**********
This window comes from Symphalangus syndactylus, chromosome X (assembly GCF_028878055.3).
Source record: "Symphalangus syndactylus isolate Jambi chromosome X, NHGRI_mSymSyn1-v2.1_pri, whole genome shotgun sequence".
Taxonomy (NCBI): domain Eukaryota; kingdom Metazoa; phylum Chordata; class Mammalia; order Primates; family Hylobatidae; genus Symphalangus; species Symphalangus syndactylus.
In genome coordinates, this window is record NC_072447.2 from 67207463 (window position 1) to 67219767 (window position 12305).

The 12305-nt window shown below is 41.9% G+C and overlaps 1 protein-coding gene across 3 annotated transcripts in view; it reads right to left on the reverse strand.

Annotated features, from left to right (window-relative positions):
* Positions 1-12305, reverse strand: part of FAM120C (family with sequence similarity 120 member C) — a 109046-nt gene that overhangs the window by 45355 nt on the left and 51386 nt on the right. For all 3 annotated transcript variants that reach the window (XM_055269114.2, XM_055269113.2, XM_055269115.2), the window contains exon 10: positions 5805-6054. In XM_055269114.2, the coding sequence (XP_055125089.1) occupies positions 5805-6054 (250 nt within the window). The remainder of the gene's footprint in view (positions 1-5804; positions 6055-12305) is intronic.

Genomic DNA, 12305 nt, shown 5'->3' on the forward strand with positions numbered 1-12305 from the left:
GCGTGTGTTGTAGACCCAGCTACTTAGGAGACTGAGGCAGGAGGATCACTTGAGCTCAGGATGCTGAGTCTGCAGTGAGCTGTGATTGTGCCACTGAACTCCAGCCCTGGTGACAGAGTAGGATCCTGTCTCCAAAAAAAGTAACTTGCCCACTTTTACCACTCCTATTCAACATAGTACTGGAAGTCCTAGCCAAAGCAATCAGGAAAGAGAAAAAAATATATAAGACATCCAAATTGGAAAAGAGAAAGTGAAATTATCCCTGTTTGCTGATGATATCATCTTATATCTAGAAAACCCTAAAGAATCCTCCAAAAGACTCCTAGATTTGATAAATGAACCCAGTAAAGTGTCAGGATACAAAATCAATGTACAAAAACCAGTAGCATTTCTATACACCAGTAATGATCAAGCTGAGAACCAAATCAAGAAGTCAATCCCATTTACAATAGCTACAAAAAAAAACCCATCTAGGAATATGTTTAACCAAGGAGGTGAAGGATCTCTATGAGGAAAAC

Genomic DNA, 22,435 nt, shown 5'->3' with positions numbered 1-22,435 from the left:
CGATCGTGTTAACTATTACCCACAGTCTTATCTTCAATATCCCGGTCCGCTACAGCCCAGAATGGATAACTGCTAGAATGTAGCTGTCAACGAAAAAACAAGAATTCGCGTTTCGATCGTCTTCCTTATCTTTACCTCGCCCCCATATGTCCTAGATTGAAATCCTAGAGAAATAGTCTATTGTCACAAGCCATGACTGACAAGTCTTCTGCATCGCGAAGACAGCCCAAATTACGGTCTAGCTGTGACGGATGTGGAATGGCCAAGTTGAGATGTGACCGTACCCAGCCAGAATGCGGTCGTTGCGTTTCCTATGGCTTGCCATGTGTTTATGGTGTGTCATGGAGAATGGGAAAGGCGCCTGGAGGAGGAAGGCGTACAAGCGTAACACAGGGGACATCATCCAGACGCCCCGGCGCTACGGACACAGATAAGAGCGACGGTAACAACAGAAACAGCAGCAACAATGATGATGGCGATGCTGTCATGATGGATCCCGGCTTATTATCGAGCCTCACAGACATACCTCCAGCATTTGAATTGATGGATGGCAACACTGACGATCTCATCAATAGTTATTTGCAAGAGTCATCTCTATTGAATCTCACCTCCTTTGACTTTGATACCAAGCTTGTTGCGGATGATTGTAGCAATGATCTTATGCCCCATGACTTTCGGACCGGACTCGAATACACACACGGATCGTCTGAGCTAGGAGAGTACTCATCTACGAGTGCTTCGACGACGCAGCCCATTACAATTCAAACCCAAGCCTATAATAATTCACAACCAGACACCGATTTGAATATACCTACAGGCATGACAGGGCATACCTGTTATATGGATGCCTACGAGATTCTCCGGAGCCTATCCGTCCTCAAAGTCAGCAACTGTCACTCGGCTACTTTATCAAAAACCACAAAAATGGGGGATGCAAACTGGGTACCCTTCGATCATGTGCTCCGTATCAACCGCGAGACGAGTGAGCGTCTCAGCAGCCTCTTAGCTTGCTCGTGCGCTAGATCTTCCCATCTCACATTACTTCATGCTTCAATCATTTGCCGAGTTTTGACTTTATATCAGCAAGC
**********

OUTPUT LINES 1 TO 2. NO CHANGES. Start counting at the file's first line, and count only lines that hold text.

This window comes from Symphalangus syndactylus, chromosome X (assembly GCF_028878055.3).
Source record: "Symphalangus syndactylus isolate Jambi chromosome X, NHGRI_mSymSyn1-v2.1_pri, whole genome shotgun sequence".